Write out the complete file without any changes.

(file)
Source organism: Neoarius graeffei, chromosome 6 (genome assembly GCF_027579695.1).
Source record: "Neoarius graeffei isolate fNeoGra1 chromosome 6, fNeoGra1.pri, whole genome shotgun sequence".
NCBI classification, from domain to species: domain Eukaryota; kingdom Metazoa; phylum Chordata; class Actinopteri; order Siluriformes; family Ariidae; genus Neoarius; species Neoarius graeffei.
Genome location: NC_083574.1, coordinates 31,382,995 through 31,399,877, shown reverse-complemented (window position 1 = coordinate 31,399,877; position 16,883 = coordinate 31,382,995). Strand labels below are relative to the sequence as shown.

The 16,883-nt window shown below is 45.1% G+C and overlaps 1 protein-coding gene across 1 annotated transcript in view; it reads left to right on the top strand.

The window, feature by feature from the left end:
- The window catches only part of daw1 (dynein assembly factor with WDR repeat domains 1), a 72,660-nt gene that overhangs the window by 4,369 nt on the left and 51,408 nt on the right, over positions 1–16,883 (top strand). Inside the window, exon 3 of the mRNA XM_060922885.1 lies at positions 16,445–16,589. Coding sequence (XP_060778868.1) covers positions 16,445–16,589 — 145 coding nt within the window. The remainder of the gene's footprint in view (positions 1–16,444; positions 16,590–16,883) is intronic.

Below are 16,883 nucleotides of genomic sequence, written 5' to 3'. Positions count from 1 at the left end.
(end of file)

Source organism: Neoarius graeffei, chromosome 6 (genome assembly GCF_027579695.1).
Source record: "Neoarius graeffei isolate fNeoGra1 chromosome 6, fNeoGra1.pri, whole genome shotgun sequence".
NCBI classification, from domain to species: domain Eukaryota; kingdom Metazoa; phylum Chordata; class Actinopteri; order Siluriformes; family Ariidae; genus Neoarius; species Neoarius graeffei.
Genome location: NC_083574.1, coordinates 31,382,995 through 31,399,877, shown reverse-complemented (window position 1 = coordinate 31,399,877; position 16,883 = coordinate 31,382,995). Strand labels below are relative to the sequence as shown.

The 16,883-nt window shown below is 45.1% G+C and overlaps 1 protein-coding gene across 1 annotated transcript in view; it reads left to right on the top strand.

The window, feature by feature from the left end:
- The window catches only part of daw1 (dynein assembly factor with WDR repeat domains 1), a 72,660-nt gene that overhangs the window by 4,369 nt on the left and 51,408 nt on the right, over positions 1–16,883 (top strand). Inside the window, exon 3 of the mRNA XM_060922885.1 lies at positions 16,445–16,589. Coding sequence (XP_060778868.1) covers positions 16,445–16,589 — 145 coding nt within the window. The remainder of the gene's footprint in view (positions 1–16,444; positions 16,590–16,883) is intronic.

Below are 16,883 nucleotides of genomic sequence, written 5' to 3'. Positions count from 1 at the left end.